Take a moment to become still, aware of God’s presence, and then pray:
O God the Father of our Lord Jesus Christ, we long to know yet more of your boundless love and grace. Beyond the written word we seek the living Word, Jesus. Reveal to us by Your Spirit the glories of Your incarnate Son so that we might more perfectly love and follow Him. Amen
Then the righteous will answer him, “Lord, when was it that we saw you hungry and gave you food, or thirsty and gave you something to drink? And when was it that we saw you a stranger and welcomed you, or naked and gave you clothing? And when was it that we saw you sick or in prison and visited you?” And the king will answer them, “Truly I tell you, just as you did it to one of the least of these who are members of my family, you did it to me.”
In his poem, “How the Great Guest Came”, American poet Edwin Markham tells of the incarnate Son of God’s oneness with humanity. It is a story about Conrad, a kindly cobbler, and how the Lord appears to him one morning with the promise, “I’m coming your guest to be.”
So Conrad springs to the day, eagerly preparing for the Great Guest’s coming. He scrubs the floor, polishes the counter, and spreads a generous table while keeping an eye on the front door. But he was never so busy in preparation for the Great Guest that he did not attend to three strangers who knocked on his door: a cold beggar, a hungry woman, and a homeless waif.
Conrad’s day came and went, ebbing down to the end, and the Great Guest had not come. Confused and sadly disappointed, Conrad knelt to pray: “What is it Lord, that your feet delay? Did you forget that this was the day?”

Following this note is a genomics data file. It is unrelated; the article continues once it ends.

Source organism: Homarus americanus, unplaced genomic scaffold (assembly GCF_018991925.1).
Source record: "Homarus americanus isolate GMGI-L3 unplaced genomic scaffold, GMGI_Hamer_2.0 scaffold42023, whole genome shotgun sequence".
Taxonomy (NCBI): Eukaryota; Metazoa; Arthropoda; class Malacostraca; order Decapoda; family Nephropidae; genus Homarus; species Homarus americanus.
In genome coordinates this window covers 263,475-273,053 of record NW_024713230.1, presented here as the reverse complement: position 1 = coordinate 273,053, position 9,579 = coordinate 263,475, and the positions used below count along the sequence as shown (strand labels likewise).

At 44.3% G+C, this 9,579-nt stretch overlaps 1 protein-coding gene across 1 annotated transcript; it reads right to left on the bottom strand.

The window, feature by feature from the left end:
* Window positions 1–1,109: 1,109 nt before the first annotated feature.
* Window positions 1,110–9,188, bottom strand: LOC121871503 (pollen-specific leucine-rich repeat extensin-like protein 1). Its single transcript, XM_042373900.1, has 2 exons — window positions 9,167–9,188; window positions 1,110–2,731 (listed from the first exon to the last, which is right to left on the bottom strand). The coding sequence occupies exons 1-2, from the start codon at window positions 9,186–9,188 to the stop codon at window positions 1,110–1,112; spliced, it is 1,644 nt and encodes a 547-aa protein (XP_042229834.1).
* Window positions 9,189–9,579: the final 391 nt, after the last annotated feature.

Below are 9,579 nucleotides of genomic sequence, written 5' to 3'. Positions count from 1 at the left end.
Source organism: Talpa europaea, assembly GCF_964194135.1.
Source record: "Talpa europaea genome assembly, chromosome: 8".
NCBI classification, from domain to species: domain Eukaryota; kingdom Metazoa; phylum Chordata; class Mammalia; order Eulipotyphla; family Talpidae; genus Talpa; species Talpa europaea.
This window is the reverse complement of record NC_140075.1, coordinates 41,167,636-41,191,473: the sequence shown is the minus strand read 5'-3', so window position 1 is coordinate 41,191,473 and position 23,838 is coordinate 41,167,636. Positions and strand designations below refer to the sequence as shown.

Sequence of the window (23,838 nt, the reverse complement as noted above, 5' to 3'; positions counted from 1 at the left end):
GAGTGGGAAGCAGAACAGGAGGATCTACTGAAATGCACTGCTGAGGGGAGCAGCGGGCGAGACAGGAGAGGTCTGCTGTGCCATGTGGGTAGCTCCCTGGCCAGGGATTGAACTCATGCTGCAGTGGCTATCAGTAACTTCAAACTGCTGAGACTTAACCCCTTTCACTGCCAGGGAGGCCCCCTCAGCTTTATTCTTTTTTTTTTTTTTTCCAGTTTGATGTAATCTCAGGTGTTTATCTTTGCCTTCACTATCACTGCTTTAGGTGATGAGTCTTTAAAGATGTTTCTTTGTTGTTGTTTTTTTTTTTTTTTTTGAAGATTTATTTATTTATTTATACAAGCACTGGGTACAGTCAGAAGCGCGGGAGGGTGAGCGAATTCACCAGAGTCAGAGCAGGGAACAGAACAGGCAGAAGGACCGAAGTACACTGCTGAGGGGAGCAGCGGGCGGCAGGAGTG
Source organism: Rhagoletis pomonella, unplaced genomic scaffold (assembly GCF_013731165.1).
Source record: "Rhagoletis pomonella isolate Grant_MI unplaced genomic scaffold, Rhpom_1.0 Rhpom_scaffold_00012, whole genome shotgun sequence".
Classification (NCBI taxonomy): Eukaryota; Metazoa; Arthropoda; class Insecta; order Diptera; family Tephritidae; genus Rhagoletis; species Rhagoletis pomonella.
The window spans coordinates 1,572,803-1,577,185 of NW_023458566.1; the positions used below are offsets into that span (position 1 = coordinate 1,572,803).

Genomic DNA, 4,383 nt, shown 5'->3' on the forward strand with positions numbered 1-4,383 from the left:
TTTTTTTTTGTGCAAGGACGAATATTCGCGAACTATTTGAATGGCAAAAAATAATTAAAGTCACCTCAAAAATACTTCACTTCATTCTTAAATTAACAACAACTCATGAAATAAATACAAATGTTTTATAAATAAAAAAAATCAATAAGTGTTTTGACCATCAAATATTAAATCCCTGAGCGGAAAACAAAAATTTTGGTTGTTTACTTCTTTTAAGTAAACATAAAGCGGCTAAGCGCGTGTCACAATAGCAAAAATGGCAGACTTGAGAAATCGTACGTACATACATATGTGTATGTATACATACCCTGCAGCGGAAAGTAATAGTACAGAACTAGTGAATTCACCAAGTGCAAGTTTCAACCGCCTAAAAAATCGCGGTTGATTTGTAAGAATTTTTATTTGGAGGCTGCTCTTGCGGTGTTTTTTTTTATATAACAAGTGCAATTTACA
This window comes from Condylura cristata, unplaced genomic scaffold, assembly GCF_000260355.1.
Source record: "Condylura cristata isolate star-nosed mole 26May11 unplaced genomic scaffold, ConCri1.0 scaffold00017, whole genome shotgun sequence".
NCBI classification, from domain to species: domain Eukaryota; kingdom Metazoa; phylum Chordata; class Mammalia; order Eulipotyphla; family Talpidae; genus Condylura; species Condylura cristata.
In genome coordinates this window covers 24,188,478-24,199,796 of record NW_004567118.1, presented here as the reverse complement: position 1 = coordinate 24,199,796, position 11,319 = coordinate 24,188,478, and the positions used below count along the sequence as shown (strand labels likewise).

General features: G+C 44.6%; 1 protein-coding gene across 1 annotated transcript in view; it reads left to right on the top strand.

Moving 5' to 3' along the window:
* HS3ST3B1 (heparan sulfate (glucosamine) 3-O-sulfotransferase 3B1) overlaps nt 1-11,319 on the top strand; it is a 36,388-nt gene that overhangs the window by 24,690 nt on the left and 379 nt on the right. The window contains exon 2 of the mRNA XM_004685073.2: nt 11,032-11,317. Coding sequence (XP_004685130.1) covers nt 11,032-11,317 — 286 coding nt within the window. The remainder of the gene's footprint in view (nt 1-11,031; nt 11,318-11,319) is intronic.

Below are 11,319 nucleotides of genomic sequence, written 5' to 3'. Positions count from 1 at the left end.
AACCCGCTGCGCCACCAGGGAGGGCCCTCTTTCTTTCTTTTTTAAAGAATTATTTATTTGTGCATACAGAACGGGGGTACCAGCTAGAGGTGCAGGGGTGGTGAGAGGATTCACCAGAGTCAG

Then, in his heart, Conrad heard the Great Guest speak: “Three times I came to your friendly door / Three times my shadow was on your floor / I was the beggar with the bruised feet / I was the woman you gave to eat / I was the homeless child on the homeless street.”
Like the Great Guest speaks to Conrad, so He speaks to us in today’s scripture: “just as you did it to one of the least of these who are members of my family, you did it to me.” Jesus promises that what we do for the hungry, the thirsty, the stranger, the naked, and the prisoner, we are really doing for Him.
Dietrich Bonhoeffer observes that:
“He has become like a man, so that men should be like him. In the Incarnation the whole human race recovers the dignity of the image of God. Henceforth, any attack even on the least is an attack on Christ, who took the form of man, and in his own Person restored the image of God in all that bears a human form…The incarnate Lord makes his followers the brothers of all mankind.”(Dietrich Bonhoeffer, Ethics)
It might be tempting in these times of pandemic, social unrest, and holiday busyness to forget our responsibilities to others. Yet, as followers of the Great Guest, we know we are not to run from the world but to seek His presence in it. “The Incarnation is the ultimate reason why the service of God cannot be divorced from the service of man.” (Dietrich Bonhoeffer, The Cost of Discipleship) The Word became flesh and dwelt among us, teaching us: “Truly I tell you, just as you did it to one of the least of these who are members of my family, you did it to me.”
Virginia Stems Owens writes about her experience of the Incarnation as she cared for an ailing friend:
“As I struggle to insert the purple swollen foot of a diabetic into his slipper, I am also asserting my allegiance to the flesh, loved and not rejected by our Lord, who did not hesitate at the unhealthy, the flesh he clothed his own glory in, thus sanctifying it forever.”(Virginia Stem Owen, A Hand in the Wound)
This is the glory and the grandeur of the Incarnation, of God taking on our humanity. Jesus confronts us in each person we meet. As we share in Christ, so we share in and see Christ in each other.
Think back over the past 24 hours and note when you experienced a “high” and a “low”. Share with God how the humanity of Jesus might speak to you in what you experienced.